Week after week, the bond market slump continues to worsen with no clear end in sight.
With central banks around the world aggressively raising interest rates in the face of stubbornly high inflation, prices are falling as traders scramble to catch up. And with that has come a grim parade of superlatives about how bad it has gotten.
On Friday, UK five-year bonds fell the most since at least 1992 after the government launched a massive tax-cut plan that can only strengthen the hand of the Bank of England.
US Treasury Bonds at two years they are in the midst of the longest losing streak since at least 1976, falling for 12 consecutive days. Around the world, Bank of America strategists said government bond markets are headed for their worst year since 1949, when Europe was rebuilding from the ruins of World War II.
The mounting losses reflect the extent to which the Federal Reserve and other central banks have moved away from pandemic monetary policies, when they kept rates close to zero to keep their economies going. The reversal has put a huge drag on everything from stock prices to oil, as investors brace for an economic slowdown.
“The bottom line is, all those years of central bank interest rate suppression, poof, gone,” said Peter Boockvar, chief investment officer at Bleakley Advisory Group. “These bonds are trading like emerging market bonds, and the biggest financial bubble in the history of bubbles, that of sovereign bonds, continues to deflate.”
The latest leg down was fueled by the Fed meeting on Wednesday, when the central bank raised its policy rate range from 3% to 3.25%, its third consecutive increase of 75 basis points. Policymakers have indicated they hope to push the rate past 4.5% and keep it there, even if it takes a heavy toll on the economy.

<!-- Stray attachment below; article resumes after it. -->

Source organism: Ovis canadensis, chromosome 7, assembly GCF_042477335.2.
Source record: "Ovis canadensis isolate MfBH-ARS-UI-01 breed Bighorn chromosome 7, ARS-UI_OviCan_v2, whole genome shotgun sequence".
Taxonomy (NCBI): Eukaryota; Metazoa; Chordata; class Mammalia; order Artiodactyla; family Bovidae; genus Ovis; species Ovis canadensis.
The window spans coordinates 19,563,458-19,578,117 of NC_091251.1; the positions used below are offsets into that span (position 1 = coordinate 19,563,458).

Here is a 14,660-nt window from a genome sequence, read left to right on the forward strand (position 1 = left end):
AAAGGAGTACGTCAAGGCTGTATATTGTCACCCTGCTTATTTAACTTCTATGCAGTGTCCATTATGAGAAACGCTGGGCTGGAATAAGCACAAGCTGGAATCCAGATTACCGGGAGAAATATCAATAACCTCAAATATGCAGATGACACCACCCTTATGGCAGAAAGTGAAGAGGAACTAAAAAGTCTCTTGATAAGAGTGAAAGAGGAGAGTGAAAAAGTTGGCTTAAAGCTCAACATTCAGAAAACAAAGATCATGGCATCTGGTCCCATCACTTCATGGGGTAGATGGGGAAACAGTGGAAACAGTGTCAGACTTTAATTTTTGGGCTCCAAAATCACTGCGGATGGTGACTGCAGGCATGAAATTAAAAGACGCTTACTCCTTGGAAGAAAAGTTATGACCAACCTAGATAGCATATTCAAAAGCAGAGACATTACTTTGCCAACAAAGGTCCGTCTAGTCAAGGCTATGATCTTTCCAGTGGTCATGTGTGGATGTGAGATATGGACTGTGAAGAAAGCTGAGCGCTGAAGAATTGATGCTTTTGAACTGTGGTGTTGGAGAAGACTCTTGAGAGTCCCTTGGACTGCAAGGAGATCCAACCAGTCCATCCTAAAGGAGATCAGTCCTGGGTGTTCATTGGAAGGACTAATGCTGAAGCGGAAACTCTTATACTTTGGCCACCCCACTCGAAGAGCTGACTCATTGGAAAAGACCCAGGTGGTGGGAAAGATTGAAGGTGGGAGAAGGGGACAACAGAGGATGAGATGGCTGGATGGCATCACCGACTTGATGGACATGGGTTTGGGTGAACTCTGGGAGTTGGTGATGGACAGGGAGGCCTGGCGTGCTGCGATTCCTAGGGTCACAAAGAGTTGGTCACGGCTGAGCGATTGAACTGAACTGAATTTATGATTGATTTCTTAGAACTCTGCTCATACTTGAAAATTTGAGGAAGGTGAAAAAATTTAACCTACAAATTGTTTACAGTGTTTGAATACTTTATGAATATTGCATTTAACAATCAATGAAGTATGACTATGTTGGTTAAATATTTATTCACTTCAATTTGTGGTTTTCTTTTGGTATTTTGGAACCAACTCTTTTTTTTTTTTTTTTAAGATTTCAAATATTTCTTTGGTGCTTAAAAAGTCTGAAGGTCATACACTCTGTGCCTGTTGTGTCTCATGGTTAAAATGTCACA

Underscoring that point, Fed Chairman Jerome Powell said the bank “is fully committed to bringing inflation down to 2%, and we will continue to do so until the job is done.” The broad gauge of inflation the Fed targets, the personal consumption expenditures price index, is expected to show a 6% annual increase in August when it is released on September 30.
The scale of the expected interest rate hikes is likely to only deepen the Treasury market’s losses, as in previous monetary policy tightening cycles, yields have tended to peak near the Treasury’s target rate. Federal Reserve.
For now, only policy-sensitive front-end Treasuries are trading at yields above 4%, with the five-year bond briefly passing that mark on Friday. Longer-dated yields are lagging behind the rise as traders price in the risk of a recession. Still, the 10-year note hit 3.82% on Friday, a 12-year high.
“With more Fed rate hikes and quantitative tightening, as well as the possible issuance of more government debt in the future amid fewer Treasury buyers now, it all means higher rates,” said Glen Capelo, managing director at Mischler. Finance. “The 10-year yield will definitely be closer to 4%.”
In the week ahead, the market may face renewed volatility due to the release of inflation data and public speeches from Fed officials, including Vice Chairman Lael Brainard and New York Fed President John Williams. Additionally, the sale of new 2-, 5- and 7-year Treasuries will likely spur trading volatility at those benchmarks, as the market typically looks for a price concession ahead of auctions. The week will also mark the end of the month and quarter, typically a time of decreased liquidity and heightened volatility as money managers tighten holdings.
A broad Treasury index has been swamped by escalating losses and is headed for a more than 2.7% drop in September, its worst drop since April. It’s down more than 12% this year.
“Whether 4.6% is the top rate or whether they have to go beyond that depends on the trend in inflation,” said Andrzej Skiba, head of the BlueBay US fixed income team at RBC Global Asset Management, who is cautious. about being exposed to longer-term securities. Interest rate risk. “The market is totally at the mercy of the incoming inflation data, and while our view is that inflation will decline, confidence in that forecast is low.”